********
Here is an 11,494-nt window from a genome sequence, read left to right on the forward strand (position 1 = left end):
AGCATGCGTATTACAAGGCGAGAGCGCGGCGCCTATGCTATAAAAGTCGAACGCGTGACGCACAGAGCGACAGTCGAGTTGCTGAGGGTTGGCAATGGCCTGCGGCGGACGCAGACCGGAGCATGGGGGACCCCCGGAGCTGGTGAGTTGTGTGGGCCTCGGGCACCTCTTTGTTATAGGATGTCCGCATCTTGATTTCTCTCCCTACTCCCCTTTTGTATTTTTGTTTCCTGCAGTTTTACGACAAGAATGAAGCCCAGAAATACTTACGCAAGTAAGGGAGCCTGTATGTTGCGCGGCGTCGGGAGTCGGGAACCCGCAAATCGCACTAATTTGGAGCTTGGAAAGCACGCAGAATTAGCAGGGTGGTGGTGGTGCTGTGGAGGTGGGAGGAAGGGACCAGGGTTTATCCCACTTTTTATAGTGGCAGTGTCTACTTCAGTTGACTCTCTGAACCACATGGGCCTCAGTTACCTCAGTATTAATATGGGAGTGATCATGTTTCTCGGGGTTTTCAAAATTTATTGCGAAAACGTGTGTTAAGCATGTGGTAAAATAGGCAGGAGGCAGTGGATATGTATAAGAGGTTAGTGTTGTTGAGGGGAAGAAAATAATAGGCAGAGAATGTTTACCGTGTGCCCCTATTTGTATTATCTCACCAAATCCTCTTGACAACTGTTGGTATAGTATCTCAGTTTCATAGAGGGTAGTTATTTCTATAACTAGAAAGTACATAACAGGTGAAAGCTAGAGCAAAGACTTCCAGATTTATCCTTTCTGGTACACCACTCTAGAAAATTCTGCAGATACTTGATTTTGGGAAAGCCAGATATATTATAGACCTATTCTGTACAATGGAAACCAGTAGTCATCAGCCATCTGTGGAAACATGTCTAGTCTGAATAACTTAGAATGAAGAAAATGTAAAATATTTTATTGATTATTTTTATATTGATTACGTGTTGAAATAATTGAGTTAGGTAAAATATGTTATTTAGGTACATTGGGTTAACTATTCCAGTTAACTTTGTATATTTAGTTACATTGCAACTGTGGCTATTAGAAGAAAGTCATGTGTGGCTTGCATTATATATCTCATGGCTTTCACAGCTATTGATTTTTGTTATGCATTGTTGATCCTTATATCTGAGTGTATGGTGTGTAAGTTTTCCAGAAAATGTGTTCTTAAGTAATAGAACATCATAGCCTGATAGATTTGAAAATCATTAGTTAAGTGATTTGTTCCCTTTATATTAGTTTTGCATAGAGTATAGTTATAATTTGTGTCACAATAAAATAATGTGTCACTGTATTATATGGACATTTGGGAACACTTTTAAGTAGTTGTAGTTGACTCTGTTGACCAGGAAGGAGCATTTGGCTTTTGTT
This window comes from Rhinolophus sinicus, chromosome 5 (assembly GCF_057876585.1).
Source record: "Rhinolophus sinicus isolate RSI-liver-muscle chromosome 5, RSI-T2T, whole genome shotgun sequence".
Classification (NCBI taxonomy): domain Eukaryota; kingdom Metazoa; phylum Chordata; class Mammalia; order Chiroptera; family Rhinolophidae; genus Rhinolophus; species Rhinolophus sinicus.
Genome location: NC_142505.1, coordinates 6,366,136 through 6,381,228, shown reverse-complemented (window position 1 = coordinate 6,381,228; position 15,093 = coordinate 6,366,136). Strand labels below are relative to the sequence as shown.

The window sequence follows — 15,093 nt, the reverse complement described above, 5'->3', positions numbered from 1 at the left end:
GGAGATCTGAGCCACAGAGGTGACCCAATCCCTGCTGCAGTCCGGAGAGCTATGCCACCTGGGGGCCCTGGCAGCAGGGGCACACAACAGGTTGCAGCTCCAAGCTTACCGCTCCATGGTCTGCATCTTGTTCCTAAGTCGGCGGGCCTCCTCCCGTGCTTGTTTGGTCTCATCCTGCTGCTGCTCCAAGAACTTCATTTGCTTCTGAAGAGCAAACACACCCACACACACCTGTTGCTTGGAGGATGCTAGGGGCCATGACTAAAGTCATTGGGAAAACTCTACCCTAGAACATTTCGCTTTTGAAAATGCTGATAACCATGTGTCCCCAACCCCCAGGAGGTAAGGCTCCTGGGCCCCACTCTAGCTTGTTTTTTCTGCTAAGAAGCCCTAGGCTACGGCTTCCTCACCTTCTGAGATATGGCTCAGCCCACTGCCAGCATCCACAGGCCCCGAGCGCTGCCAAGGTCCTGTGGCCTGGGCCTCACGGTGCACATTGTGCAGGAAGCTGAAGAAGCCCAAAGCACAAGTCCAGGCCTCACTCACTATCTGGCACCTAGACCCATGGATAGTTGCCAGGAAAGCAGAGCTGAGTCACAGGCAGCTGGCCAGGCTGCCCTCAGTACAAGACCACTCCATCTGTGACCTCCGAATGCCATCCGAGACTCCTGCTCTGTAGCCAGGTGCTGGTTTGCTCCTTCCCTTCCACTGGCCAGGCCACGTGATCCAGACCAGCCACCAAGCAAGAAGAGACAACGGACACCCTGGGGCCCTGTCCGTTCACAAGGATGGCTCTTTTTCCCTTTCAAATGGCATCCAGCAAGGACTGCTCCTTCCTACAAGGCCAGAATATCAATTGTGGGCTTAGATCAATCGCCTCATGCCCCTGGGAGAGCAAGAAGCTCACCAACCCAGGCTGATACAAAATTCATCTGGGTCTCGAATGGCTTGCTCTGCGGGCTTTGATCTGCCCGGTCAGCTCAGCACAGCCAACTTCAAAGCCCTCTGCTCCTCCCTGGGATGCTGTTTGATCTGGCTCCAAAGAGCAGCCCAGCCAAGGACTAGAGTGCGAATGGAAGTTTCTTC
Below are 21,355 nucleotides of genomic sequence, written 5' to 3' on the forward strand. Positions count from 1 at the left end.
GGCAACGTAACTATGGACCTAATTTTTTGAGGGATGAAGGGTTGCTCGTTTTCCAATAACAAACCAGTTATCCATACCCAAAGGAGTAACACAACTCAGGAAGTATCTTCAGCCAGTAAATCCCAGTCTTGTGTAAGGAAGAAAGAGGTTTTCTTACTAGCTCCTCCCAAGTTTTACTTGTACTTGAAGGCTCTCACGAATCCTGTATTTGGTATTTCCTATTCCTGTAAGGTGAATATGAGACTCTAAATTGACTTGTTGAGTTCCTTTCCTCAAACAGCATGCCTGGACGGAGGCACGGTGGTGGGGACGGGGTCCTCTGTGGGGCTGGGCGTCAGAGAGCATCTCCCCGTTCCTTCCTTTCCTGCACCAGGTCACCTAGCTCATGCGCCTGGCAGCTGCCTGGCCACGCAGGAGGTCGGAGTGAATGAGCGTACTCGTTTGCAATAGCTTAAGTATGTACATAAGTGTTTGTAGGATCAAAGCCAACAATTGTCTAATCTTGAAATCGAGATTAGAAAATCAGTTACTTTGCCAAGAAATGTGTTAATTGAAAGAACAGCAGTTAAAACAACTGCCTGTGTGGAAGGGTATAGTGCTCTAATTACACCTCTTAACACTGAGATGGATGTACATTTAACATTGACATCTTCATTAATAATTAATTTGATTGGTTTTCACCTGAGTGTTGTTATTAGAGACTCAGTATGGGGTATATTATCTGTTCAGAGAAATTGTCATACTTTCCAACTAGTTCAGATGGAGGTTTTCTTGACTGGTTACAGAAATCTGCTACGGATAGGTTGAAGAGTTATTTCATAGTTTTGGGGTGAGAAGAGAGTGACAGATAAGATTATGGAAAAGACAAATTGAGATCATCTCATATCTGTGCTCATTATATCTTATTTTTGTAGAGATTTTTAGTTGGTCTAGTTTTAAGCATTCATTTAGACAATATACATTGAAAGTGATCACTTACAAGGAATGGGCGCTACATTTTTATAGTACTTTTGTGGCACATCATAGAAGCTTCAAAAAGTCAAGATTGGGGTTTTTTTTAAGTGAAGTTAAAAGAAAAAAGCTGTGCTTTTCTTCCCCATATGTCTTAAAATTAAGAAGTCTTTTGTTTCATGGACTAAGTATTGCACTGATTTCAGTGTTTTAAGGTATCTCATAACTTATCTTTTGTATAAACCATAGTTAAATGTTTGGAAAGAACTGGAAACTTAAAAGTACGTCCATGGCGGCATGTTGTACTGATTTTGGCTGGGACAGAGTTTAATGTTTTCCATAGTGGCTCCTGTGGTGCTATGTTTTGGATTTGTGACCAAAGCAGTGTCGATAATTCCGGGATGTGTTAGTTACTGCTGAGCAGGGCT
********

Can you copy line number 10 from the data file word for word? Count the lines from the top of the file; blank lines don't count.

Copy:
GGCAACGTAACTATGGACCTAATTTTTTGAGGGATGAAGGGTTGCTCGTTTTCCAATAACAAACCAGTTATCCATACCCAAAGGAGTAACACAACTCAGGAAGTATCTTCAGCCAGTAAATCCCAGTCTTGTGTAAGGAAGAAAGAGGTTTTCTTACTAGCTCCTCCCAAGTTTTACTTGTACTTGAAGGCTCTCACGAATCCTGTATTTGGTATTTCCTATTCCTGTAAGGTGAATATGAGACTCTAAATTGACTTGTTGAGTTCCTTTCCTCAAACAGCATGCCTGGACGGAGGCACGGTGGTGGGGACGGGGTCCTCTGTGGGGCTGGGCGTCAGAGAGCATCTCCCCGTTCCTTCCTTTCCTGCACCAGGTCACCTAGCTCATGCGCCTGGCAGCTGCCTGGCCACGCAGGAGGTCGGAGTGAATGAGCGTACTCGTTTGCAATAGCTTAAGTATGTACATAAGTGTTTGTAGGATCAAAGCCAACAATTGTCTAATCTTGAAATCGAGATTAGAAAATCAGTTACTTTGCCAAGAAATGTGTTAATTGAAAGAACAGCAGTTAAAACAACTGCCTGTGTGGAAGGGTATAGTGCTCTAATTACACCTCTTAACACTGAGATGGATGTACATTTAACATTGACATCTTCATTAATAATTAATTTGATTGGTTTTCACCTGAGTGTTGTTATTAGAGACTCAGTATGGGGTATATTATCTGTTCAGAGAAATTGTCATACTTTCCAACTAGTTCAGATGGAGGTTTTCTTGACTGGTTACAGAAATCTGCTACGGATAGGTTGAAGAGTTATTTCATAGTTTTGGGGTGAGAAGAGAGTGACAGATAAGATTATGGAAAAGACAAATTGAGATCATCTCATATCTGTGCTCATTATATCTTATTTTTGTAGAGATTTTTAGTTGGTCTAGTTTTAAGCATTCATTTAGACAATATACATTGAAAGTGATCACTTACAAGGAATGGGCGCTACATTTTTATAGTACTTTTGTGGCACATCATAGAAGCTTCAAAAAGTCAAGATTGGGGTTTTTTTTAAGTGAAGTTAAAAGAAAAAAGCTGTGCTTTTCTTCCCCATATGTCTTAAAATTAAGAAGTCTTTTGTTTCATGGACTAAGTATTGCACTGATTTCAGTGTTTTAAGGTATCTCATAACTTATCTTTTGTATAAACCATAGTTAAATGTTTGGAAAGAACTGGAAACTTAAAAGTACGTCCATGGCGGCATGTTGTACTGATTTTGGCTGGGACAGAGTTTAATGTTTTCCATAGTGGCTCCTGTGGTGCTATGTTTTGGATTTGTGACCAAAGCAGTGTCGATAATTCCGGGATGTGTTAGTTACTGCTGAGCAGGGCT